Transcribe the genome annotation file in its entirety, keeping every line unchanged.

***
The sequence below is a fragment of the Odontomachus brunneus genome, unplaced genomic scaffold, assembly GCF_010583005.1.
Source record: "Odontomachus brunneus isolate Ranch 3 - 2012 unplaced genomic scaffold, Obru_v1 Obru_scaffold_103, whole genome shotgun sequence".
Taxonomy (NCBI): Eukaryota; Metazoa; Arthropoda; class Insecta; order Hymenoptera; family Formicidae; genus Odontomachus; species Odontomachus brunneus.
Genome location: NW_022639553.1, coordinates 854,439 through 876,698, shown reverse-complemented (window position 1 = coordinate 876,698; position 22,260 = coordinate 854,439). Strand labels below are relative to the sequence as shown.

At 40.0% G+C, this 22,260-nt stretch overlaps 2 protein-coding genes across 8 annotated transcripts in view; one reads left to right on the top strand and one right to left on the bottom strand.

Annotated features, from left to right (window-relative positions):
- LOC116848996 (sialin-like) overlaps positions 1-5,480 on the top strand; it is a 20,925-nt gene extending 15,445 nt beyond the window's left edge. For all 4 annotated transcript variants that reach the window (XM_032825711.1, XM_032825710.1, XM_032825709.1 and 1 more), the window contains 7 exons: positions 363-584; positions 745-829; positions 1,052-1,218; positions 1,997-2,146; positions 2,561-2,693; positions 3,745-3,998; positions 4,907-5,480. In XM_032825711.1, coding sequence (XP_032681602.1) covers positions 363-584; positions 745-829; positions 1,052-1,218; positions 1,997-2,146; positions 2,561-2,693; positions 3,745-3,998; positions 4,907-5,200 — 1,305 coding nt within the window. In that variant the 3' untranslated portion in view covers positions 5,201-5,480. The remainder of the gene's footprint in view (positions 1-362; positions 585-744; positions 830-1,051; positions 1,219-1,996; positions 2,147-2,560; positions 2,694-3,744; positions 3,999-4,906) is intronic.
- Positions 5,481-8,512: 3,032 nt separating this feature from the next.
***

The sequence below is a fragment of the Odontomachus brunneus genome, unplaced genomic scaffold, assembly GCF_010583005.1.
Source record: "Odontomachus brunneus isolate Ranch 3 - 2012 unplaced genomic scaffold, Obru_v1 Obru_scaffold_103, whole genome shotgun sequence".
Taxonomy (NCBI): Eukaryota; Metazoa; Arthropoda; class Insecta; order Hymenoptera; family Formicidae; genus Odontomachus; species Odontomachus brunneus.
Genome location: NW_022639553.1, coordinates 854,439 through 876,698, shown reverse-complemented (window position 1 = coordinate 876,698; position 22,260 = coordinate 854,439). Strand labels below are relative to the sequence as shown.

At 40.0% G+C, this 22,260-nt stretch overlaps 2 protein-coding genes across 8 annotated transcripts in view; one reads left to right on the top strand and one right to left on the bottom strand.

Annotated features, from left to right (window-relative positions):
- LOC116848996 (sialin-like) overlaps positions 1-5,480 on the top strand; it is a 20,925-nt gene extending 15,445 nt beyond the window's left edge. For all 4 annotated transcript variants that reach the window (XM_032825711.1, XM_032825710.1, XM_032825709.1 and 1 more), the window contains 7 exons: positions 363-584; positions 745-829; positions 1,052-1,218; positions 1,997-2,146; positions 2,561-2,693; positions 3,745-3,998; positions 4,907-5,480. In XM_032825711.1, coding sequence (XP_032681602.1) covers positions 363-584; positions 745-829; positions 1,052-1,218; positions 1,997-2,146; positions 2,561-2,693; positions 3,745-3,998; positions 4,907-5,200 — 1,305 coding nt within the window. In that variant the 3' untranslated portion in view covers positions 5,201-5,480. The remainder of the gene's footprint in view (positions 1-362; positions 585-744; positions 830-1,051; positions 1,219-1,996; positions 2,147-2,560; positions 2,694-3,744; positions 3,999-4,906) is intronic.
- Positions 5,481-8,512: 3,032 nt separating this feature from the next.